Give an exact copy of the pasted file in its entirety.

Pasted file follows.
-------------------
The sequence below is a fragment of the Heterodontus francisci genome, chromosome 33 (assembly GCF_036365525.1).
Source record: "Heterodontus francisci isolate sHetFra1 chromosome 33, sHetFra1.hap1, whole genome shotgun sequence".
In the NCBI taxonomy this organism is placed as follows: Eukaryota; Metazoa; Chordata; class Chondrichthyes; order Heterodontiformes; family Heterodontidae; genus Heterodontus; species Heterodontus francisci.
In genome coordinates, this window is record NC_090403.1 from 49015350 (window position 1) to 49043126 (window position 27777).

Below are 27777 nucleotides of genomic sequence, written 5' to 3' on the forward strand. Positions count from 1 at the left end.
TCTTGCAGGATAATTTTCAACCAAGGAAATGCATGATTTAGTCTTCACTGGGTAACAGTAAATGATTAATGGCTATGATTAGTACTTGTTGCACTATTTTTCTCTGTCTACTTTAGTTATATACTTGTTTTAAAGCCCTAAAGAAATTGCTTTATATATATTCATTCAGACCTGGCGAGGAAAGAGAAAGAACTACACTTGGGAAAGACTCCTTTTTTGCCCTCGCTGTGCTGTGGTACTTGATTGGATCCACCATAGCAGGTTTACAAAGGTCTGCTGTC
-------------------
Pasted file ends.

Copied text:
The sequence below is a fragment of the Heterodontus francisci genome, chromosome 33 (assembly GCF_036365525.1).
Source record: "Heterodontus francisci isolate sHetFra1 chromosome 33, sHetFra1.hap1, whole genome shotgun sequence".
In the NCBI taxonomy this organism is placed as follows: Eukaryota; Metazoa; Chordata; class Chondrichthyes; order Heterodontiformes; family Heterodontidae; genus Heterodontus; species Heterodontus francisci.
In genome coordinates, this window is record NC_090403.1 from 49015350 (window position 1) to 49043126 (window position 27777).

Below are 27777 nucleotides of genomic sequence, written 5' to 3' on the forward strand. Positions count from 1 at the left end.
TCTTGCAGGATAATTTTCAACCAAGGAAATGCATGATTTAGTCTTCACTGGGTAACAGTAAATGATTAATGGCTATGATTAGTACTTGTTGCACTATTTTTCTCTGTCTACTTTAGTTATATACTTGTTTTAAAGCCCTAAAGAAATTGCTTTATATATATTCATTCAGACCTGGCGAGGAAAGAGAAAGAACTACACTTGGGAAAGACTCCTTTTTTGCCCTCGCTGTGCTGTGGTACTTGATTGGATCCACCATAGCAGGTTTACAAAGGTCTGCTGTC